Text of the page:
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Conversations about money can be difficult. Most of us don’t feel very comfortable talking about our finances with our loved ones. We try to avoid the conversation, change the subject, or put it off until another time. But sometimes those conversations are the most important ones to have.

Are you getting married? Or moving in together?

If you are starting a life together, have a look at tips and advice on having conversations about money from Relate.

The truth about money

Not talking about money is a source of stress, anxiety, and unnecessary problems for many families.

1 in 3 people have experienced stress and anxiety in the last month, and according to the Single Financial Guidance Body, 63% of people say that money worries are currently affecting the mental health of someone close to them.

The truth about money

Why do we find it so hard to talk about money?

That’s why we’ve partnered with Relate, a charity that specialises in relationships, to help find ways to make those conversations about money in families easier.

Whether it’s having a chat with the bank of Mum and Dad, or talking about the “what ifs” in life, we think it’s time families started using the M-word.

Why do we find it so hard to talk about money?

Starting the conversation

Below you'll find some valuable tips from Relate, the leading relationship support charity, to help make those conversations easier for you to have.

6 Tips to help you start conversations

  1. First, go over your finances and understand what you need help with
    Perhaps you feel so overwhelmed that you don’t know where to start. It’s important to take the first step - for example asking a family member to look through your finances with you.
    Gathering all the information you need together can also help. For example, if you are struggling to get a deposit together for a home, it will be easier to start the conversation if you know how much you’ll need to borrow. Once you’ve established all the facts, working out a plan will be much easier.
  2. Be prepared to talk, but also be prepared to listen
    Understand and acknowledge the other person’s point of view. It’s only by listening that you’ll be clear on what’s important to the other person and be able to make a plan together. A calm exchange of views is a lot better than one person giving their point of view and not giving the other a chance to be heard.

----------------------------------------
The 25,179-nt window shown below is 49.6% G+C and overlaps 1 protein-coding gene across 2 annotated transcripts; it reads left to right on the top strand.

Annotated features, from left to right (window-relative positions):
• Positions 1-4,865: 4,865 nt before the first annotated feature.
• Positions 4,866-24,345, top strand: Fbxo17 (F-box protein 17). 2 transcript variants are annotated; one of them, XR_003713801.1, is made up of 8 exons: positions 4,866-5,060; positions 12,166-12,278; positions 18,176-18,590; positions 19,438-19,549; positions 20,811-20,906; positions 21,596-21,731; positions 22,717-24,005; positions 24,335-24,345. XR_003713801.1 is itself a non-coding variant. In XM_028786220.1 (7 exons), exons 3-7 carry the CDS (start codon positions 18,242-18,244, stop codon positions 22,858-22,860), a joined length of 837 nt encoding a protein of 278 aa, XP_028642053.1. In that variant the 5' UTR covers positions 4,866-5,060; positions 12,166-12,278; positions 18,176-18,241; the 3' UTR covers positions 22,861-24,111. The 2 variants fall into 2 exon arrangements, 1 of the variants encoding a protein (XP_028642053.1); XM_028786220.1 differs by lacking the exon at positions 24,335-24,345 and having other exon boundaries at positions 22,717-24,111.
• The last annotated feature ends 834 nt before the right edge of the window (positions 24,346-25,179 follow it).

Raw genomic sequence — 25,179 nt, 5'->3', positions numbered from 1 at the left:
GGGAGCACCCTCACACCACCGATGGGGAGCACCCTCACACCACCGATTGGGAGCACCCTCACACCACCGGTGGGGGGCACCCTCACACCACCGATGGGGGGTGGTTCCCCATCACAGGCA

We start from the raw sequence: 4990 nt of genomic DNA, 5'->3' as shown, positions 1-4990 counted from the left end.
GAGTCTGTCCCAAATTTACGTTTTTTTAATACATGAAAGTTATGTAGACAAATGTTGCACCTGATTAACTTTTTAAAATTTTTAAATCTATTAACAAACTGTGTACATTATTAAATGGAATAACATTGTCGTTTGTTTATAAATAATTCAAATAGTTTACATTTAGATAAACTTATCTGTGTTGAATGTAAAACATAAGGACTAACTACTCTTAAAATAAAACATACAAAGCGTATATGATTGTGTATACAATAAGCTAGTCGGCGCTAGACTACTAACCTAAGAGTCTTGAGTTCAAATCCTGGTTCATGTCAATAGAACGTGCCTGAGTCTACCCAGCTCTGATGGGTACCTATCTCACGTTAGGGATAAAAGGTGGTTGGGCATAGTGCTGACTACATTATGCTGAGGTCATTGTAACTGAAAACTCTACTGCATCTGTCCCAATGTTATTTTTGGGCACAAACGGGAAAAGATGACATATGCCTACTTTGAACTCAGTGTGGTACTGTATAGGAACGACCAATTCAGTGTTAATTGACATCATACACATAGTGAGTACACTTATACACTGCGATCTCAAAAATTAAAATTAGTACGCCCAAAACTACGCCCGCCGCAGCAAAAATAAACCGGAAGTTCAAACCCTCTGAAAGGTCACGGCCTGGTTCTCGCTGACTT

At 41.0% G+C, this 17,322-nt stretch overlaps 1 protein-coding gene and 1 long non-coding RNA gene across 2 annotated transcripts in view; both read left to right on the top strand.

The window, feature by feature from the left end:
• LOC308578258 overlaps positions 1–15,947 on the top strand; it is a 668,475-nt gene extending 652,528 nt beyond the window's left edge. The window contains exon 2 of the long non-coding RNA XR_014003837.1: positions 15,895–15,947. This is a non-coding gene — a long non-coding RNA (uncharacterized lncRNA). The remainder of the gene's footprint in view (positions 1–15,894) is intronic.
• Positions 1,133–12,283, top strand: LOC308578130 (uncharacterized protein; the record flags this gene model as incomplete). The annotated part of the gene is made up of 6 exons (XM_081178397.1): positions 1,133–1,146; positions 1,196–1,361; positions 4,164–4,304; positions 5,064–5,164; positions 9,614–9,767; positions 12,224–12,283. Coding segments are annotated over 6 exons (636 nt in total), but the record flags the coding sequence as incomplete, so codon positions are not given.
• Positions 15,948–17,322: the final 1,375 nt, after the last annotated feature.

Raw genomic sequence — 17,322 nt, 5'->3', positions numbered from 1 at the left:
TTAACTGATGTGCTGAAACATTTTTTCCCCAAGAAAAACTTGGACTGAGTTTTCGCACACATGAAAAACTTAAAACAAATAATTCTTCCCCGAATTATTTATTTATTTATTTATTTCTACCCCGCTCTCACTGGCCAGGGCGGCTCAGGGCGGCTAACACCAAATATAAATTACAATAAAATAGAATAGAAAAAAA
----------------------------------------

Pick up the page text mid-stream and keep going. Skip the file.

3. Find a place where you feel comfortable talking
    It may be that home isn’t the right place to have the discussion. A neutral location is often a good idea.
  4. Feelings around money can be strong, but they don’t have to lead to arguments
    It’s not unusual for families to argue about money. There can be a lot of intense feelings, but the important thing is to have a calm conversation about the issues. Imagine you were explaining the situation to a friend. Tell them how you feel rather than focusing on what they are doing wrong to avoid coming across as critical and accusatory.
  5. Remember that talking about money can strengthen relationships
    1 in 3 couples did not talk at all about money before moving in together, but it’s never too late to start. Talking openly about money can help you to take shared responsibility in deciding how to handle your money, and make plans for the future. This can be a positive experience for everyone involved.
  6. Make a plan together
    Reach an agreement about what to do next, and keep talking about it. Occasionally the relief of having talked about money is so overwhelming that people don’t mention it again, and don’t really convert words into action. Take the first step together and then keep talking about it.

Sources: The Single Financial Guidance Body. Our research was conducted with YouGov. The total sample size was 2,041 adults, of which 494 were under 35. The survey was carried out online.
The figures have been weighted and are representative of all GB adults (aged 18+). YouGov is a member of the British Polling Council. Jan/Feb 2019.
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Need more support?

Your relationships

For more help or support with talking to your family visit Relate for further information.

Your finances

For more help or support with any money worries visit The Money Advice Service website, part of the Single Financial Guidance Body, for further information